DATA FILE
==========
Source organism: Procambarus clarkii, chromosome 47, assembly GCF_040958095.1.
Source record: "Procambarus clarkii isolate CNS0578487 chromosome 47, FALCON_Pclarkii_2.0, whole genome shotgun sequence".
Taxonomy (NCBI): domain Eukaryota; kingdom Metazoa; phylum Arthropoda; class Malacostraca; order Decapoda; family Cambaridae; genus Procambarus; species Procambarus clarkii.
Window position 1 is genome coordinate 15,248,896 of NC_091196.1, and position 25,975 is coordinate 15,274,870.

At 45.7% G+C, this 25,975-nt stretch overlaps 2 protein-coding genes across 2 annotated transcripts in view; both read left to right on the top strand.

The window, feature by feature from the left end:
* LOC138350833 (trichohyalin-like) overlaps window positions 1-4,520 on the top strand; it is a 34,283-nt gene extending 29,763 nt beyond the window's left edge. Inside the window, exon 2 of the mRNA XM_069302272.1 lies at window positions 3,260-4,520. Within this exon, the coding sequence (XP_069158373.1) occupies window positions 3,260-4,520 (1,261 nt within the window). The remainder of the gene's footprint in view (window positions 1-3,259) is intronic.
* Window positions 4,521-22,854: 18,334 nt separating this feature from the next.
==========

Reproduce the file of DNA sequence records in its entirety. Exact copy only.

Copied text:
Source organism: Procambarus clarkii, chromosome 47, assembly GCF_040958095.1.
Source record: "Procambarus clarkii isolate CNS0578487 chromosome 47, FALCON_Pclarkii_2.0, whole genome shotgun sequence".
Taxonomy (NCBI): domain Eukaryota; kingdom Metazoa; phylum Arthropoda; class Malacostraca; order Decapoda; family Cambaridae; genus Procambarus; species Procambarus clarkii.
Window position 1 is genome coordinate 15,248,896 of NC_091196.1, and position 25,975 is coordinate 15,274,870.

At 45.7% G+C, this 25,975-nt stretch overlaps 2 protein-coding genes across 2 annotated transcripts in view; both read left to right on the top strand.

The window, feature by feature from the left end:
* LOC138350833 (trichohyalin-like) overlaps window positions 1-4,520 on the top strand; it is a 34,283-nt gene extending 29,763 nt beyond the window's left edge. Inside the window, exon 2 of the mRNA XM_069302272.1 lies at window positions 3,260-4,520. Within this exon, the coding sequence (XP_069158373.1) occupies window positions 3,260-4,520 (1,261 nt within the window). The remainder of the gene's footprint in view (window positions 1-3,259) is intronic.
* Window positions 4,521-22,854: 18,334 nt separating this feature from the next.